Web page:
Since the end of the cold war and the triumph of the US over the USSR, the structure of the international system could be viewed as a uni-polar world order with the United States as the hegemon  as evident in “the United States by the turn of the century had been transformed from a mere superpower (its designation hitherto) to what the French foreign minister Hubert Vedrine in 1998 termed a ‘hyperpower’.”  In his book, Promoting Polyarchy, William I. Robinson said that “The US, which may be the last ‘hegemon’, has taken the lead on behalf of the agenda of transnational elite.” 
The strong US presence in international organizations like the United Nations (UN), the International Monetary Fund (IMF) and the World Bank is a key indication of its primacy and ‘cultural dominance’ in ‘maintaining the socio-political status quo’ in the international arena. For example, the US holds 15.85% of voting power in the World Bank -far more than any other country – with Japan coming in second at 6.84%.  Also, being one of the five permanent members of the Security Council in the UN, the US holds veto power over all Security Council decisions.
In his article, The Decline of US Hegemony: Regaining International Consent , author Kevin Slaten, – through his analysis of the United Nations General Assembly voting data and cross-national attitude surveys- showed the loosening hold of the United States over the consent of most NATO countries to its hegemony. Slaten went on to conclude that, ‘America had sufficient authority over NATO countries during the Clinton administration to lead a system of hegemony over those states, and the system of hegemony declined significantly during the Bush administration as policy choices caused a loss of authority among NATO countries.’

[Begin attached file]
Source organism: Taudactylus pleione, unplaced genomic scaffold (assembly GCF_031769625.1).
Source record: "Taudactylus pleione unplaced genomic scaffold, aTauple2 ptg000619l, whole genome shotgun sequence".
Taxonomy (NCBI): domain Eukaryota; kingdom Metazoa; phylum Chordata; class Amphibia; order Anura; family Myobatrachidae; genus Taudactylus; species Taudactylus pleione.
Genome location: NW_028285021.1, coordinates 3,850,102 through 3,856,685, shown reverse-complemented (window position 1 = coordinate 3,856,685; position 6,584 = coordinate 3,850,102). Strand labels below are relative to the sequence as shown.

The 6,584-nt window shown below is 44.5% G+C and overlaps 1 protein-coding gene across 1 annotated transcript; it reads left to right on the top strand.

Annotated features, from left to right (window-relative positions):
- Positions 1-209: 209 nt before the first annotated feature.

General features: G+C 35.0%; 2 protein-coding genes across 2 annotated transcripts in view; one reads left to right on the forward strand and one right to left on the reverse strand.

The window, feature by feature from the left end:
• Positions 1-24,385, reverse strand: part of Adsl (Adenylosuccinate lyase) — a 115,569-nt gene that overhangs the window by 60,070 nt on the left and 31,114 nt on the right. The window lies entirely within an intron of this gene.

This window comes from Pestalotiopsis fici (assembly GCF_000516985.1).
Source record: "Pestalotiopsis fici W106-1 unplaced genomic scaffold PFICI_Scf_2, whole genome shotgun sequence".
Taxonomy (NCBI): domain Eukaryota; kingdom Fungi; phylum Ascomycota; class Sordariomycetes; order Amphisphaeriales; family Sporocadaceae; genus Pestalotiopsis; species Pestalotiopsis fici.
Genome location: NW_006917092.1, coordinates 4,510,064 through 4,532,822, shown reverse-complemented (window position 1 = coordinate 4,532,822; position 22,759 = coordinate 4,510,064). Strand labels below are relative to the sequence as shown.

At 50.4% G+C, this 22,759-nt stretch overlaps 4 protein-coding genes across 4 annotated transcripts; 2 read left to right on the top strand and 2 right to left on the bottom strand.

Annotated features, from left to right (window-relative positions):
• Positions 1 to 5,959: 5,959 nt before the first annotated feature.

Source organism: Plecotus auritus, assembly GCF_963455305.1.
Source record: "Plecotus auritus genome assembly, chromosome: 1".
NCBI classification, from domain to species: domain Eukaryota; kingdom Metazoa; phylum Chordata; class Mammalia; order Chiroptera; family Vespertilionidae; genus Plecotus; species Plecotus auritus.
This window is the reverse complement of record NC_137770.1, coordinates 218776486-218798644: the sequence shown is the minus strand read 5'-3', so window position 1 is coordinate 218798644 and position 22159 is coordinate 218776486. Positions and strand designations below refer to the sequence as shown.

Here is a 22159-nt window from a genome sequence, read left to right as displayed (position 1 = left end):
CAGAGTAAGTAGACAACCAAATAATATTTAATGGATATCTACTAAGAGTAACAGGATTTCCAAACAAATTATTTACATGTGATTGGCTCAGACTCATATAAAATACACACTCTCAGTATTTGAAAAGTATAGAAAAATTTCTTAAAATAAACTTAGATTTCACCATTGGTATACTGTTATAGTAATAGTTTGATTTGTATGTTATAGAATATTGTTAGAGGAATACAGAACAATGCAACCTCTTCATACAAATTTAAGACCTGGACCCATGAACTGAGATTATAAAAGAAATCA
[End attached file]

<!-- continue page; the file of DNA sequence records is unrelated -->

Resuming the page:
The evident decline in US hegemonic power suggests the weakening of the current historic bloc. The mutual ‘reinforcing and reciprocal relationships between the socioeconomic relations (base) and political and cultural practices (superstructure)’13 seems to be unable to sustain itself in the light of a weakening in both the economic base and the cultural practices as shown by the various financial crises as well as the reduction of US popularity in the international arena.
This could indicate a call for the ‘counter-hegemonic struggle’ that Gramsci proposed and prove right Cox’s prediction that ‘Inevitable economic crises will act as a catalyst for the emergence of counter-hegemonic movements.’ 
4. Conclusion: The rise of Marxism in International Relations
The destabilizing of the current economic base in societies in the world-system due to the series of financial crises makes room for an analysis through the world-system theory. Of particular relevance are Wallerstein’s four temporal dimensions of the world-system where the interference of secular trends with the cyclical rhythms of the capitalist world economy threatens to undermine its equilibrium.
The weakening of the US hegemonic superstructure on the other hand, further makes room for Marxism in terms of Gramscian analysis of the historic bloc and the counter-hegemonic challenge.
Thus, current world events – be it in the economic base or superstructure of societies and states in the international arena – show the continued and growing relevance of Marxism despite it being a theory for the weak.